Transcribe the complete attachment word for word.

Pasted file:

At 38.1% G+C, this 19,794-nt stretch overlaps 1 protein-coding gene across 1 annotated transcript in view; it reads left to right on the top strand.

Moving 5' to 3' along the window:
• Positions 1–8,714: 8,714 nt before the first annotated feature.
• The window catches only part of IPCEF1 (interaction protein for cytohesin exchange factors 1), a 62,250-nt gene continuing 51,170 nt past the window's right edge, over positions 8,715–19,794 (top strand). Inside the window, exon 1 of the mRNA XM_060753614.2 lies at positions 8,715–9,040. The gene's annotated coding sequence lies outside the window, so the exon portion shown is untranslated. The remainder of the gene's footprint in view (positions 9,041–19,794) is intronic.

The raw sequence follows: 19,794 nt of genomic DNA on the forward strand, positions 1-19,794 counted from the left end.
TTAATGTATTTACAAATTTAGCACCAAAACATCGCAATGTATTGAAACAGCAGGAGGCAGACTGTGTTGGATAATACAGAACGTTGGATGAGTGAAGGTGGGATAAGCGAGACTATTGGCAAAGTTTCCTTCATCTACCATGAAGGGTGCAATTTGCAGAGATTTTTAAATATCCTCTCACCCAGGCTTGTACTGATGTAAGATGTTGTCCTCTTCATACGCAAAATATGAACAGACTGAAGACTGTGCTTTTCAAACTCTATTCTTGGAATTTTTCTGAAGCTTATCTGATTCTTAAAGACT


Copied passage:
At 38.1% G+C, this 19,794-nt stretch overlaps 1 protein-coding gene across 1 annotated transcript in view; it reads left to right on the top strand.

Moving 5' to 3' along the window:
• Positions 1–8,714: 8,714 nt before the first annotated feature.
• The window catches only part of IPCEF1 (interaction protein for cytohesin exchange factors 1), a 62,250-nt gene continuing 51,170 nt past the window's right edge, over positions 8,715–19,794 (top strand). Inside the window, exon 1 of the mRNA XM_060753614.2 lies at positions 8,715–9,040. The gene's annotated coding sequence lies outside the window, so the exon portion shown is untranslated. The remainder of the gene's footprint in view (positions 9,041–19,794) is intronic.

The raw sequence follows: 19,794 nt of genomic DNA on the forward strand, positions 1-19,794 counted from the left end.
TTAATGTATTTACAAATTTAGCACCAAAACATCGCAATGTATTGAAACAGCAGGAGGCAGACTGTGTTGGATAATACAGAACGTTGGATGAGTGAAGGTGGGATAAGCGAGACTATTGGCAAAGTTTCCTTCATCTACCATGAAGGGTGCAATTTGCAGAGATTTTTAAATATCCTCTCACCCAGGCTTGTACTGATGTAAGATGTTGTCCTCTTCATACGCAAAATATGAACAGACTGAAGACTGTGCTTTTCAAACTCTATTCTTGGAATTTTTCTGAAGCTTATCTGATTCTTAAAGACT